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new york city war tax resistance—
2004 annual report

On Thursday, April 15, New York City War Tax Resistance held its annual protest in front of the IRS office at 110 West 44th Street. Following below is the text of our update to membership:

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the year in review

Mr. Bush's War—In this election year, Americans go to the poll with the residue of the last election burned into their consciousness. For those of us on the left, the election process has been a deep disappointment. It has offered little choice because the major parties are increasingly committed to military solutions. Both parties voted to give Bush the authority to commit us to war in Iraq—this, after we had supposedly “pacified” Afghanistan. Now new violence has erupted in Afghanistan. Unfortunately, we have no answers other than the use of greater force.

Military solutions beget more military solutions. They also spawn military occupation, an expensive as well as a grim dangerous task. In addition there's the task of acting on compensation claims.

The New York Times (03/17/2004) reports:

Twice a week at a center in Baghdad, masses of grief weary Iraqis line up, some on crutches, some disfigured…all ready to file a claim for money or medical treatment. It is part of a compensation process devised for this war…Ayad Bressem, a 12 year old scorched by a cluster bomb [waits in line]. His face is covered by ugly blue freckles. Children call him Mr. Gunpowder. “I just want something,” the burned boy said.

“Come back later,” a guard told him. “You'll get some money. But we're busy.”

The superpower syndrome threatens the survival of the earth. First, there's conquest, then there's compensation for the wholesale death and destruction we have inflicted.

So what to do? We can vote with our feet, march and demonstrate, vote with our letters and emails. And we can also make a choice to resist taxes that go to war and rechannel those hard-earned dollars into an alternative fund. In New York City the People's Life Fund has been redirecting moneys in the form of loans and grants to local community groups for over 30 years. When so many groups are in dire circumstances, there is no better time than now to make your contribution.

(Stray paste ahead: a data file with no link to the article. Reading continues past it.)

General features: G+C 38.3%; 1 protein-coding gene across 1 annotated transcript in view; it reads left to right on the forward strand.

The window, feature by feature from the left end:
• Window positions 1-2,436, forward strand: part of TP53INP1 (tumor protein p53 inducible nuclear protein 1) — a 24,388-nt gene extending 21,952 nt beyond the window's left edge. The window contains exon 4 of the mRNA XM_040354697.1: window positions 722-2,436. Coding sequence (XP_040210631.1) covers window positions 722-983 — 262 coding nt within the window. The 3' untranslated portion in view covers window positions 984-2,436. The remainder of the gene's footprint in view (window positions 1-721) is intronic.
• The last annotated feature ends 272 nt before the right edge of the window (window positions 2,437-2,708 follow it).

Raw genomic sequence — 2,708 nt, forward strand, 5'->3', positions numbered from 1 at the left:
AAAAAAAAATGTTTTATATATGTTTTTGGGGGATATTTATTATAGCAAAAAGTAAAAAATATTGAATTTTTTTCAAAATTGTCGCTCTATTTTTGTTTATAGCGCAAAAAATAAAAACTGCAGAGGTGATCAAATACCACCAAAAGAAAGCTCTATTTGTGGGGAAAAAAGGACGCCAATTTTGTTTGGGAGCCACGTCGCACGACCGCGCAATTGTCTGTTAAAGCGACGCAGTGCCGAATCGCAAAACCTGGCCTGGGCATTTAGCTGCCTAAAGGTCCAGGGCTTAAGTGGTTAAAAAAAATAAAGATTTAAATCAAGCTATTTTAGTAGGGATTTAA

nyc war tax resistance & nyc people's life fund:
a mutually beneficial relationship

New York City War Tax Resistance (NYC WTR) was a fertile ground where people of conscience shared their ideas on war tax resistance and organizing for peace. Established in 1971 by members of NYC WTR at the height of the Vietnam War, New York City People's Life Fund (NYC PLF) shares a mutually beneficial relationship with NYC WTR. NYC PLF grew out of the recognition that resistance to the payment of war taxes is merely the beginning of the effort, and that something must be done to redirect the flow of taxes away from the military-industrial complex. NYC WTR, by funneling war tax resisted moneys from its base of resisters, was the engine that drove NYC PLF, enabling it to assist critically needed life-affirming programs.

In past years, we have cited examples of groups for whom the Life Fund made a difference. Here are two examples:

Neighborhood Economic Development Advocacy Project (NEDAP)—NYC PLF provided support to an educational project on the rights of welfare and food stamp recipients. The state's new privatized system, Electronic Benefits Transfer (EBT), frequently causes recipients to incur costly ATM fees.
Justice Works Community Inc.—This grant provided support to Women of Substance: A Drug Abuse Education Project (WOS), a program that brings ex-prisoner women in recovery into direct contact with mainstream society at between 40 and 50 local WOS educational forums that open up a dialogue between women who have experienced addiction and incarceration and the public we seek to educate and mobilize.

Unfortunately, in recent years, the flow of war tax resisted moneys has all but ceased, and general contributions have slowed considerably. It is challenging to remember a time of greater need than now in the causes of peace and social justice. As it stands, NYC WTR meets on an as-needed basis, that is for counseling, mailings or any other urgent situation. We would like to revive meetings on a regular basis. If you would like to be included in a WTR/PLF discussion and support group that meets on a bimonthly (once every other month) basis, please contact us.

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